WAGE disparity between management roles and low levels staff has increased dramatically since the 1970s, according to new research.
A study carried out by the London School of Economics has found wages for bosses increased more than fourfold since 1975.
Steve Pye, from the Fylde branch of the Federation of Small Businesses, said a number of different factors may have caused the rift in salaries over the past four decades.
He added that there is a “massive” difference between skilled and unskilled labour in modern industry, owing to the increase in the number of technology-related jobs which have opened up since the 1970s.
Mr Pye told The Gazette: “It’s the way it is. Everyone wants more, gets more and has more.
“The advances in IT and the advent of new technology since that research was carried out have opened up a wide range of skilled jobs, and these are the key areas these days.
“The distance between qualified and unqualified employment is a massive bridge now.”
He also said wage demands for higher positions varied from industry to industry, and that was also dependent on the size of the company.
The study showed hourly pay for company executives and general managers of large organisations jumped from £12.07 in 1975 to £49.20 in 1996.
However, the level of disparity had remained relatively constant since then.
But Mr Pye says the current disparity should not deter entry level staff from achieving the same pay as their higher ranking peers in the future.
He said: “If it’s a privately run business they pay what the going rate is.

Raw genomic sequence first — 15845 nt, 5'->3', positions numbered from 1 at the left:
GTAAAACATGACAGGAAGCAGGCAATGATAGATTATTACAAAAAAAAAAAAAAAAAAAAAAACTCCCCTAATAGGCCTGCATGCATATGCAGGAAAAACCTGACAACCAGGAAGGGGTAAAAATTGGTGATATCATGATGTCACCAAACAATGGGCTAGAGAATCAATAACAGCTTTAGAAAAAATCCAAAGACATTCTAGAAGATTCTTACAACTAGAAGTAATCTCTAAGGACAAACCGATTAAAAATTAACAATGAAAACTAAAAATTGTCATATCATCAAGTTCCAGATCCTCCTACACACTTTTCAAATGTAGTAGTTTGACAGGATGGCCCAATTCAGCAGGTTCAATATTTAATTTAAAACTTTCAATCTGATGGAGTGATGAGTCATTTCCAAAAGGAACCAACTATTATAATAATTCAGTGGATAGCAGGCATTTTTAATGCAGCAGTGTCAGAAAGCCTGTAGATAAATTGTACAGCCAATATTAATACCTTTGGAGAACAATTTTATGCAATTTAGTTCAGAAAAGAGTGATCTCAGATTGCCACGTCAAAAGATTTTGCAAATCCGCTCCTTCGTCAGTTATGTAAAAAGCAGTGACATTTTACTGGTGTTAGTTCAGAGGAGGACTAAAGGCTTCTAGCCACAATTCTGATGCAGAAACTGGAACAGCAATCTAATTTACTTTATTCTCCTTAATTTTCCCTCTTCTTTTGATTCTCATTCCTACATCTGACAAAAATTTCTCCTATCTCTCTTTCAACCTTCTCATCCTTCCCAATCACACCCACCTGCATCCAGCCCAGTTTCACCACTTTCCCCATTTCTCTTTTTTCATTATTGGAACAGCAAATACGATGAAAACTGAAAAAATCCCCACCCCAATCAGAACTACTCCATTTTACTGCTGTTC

“It’s a bit like a professional football club who pay top dollar for the best players and it’s a bit like that in business.
“The disparity which knocks that research out of kilter is that there are 20 Premier League football clubs where the players are on bigger money than their managers.
“There’s always going to be this imbalance and unfairness within the private sector because the man on the street can’t really have a say in what a private company pays people - in the old days the unions had the situation managed to keep wages up.
“If people want to earn more they’ll show a bit more ambition.”
According to Steve, many companies are more willing to pay out to keep so-called “talent” within their company for fear of losing their experience within the organisation, whereas turnover for low level and unskilled staff is treated less seriously due to the ease with which they can be recruited and replaced.
He added: “A lot of companies pay for performance and at the end of the day if I’ve got unhappy staff I’ll tell them to find another job.
“There’s an element of people in executive positions being kept sweet with higher salaries, and companies will always pay to keep their talent.”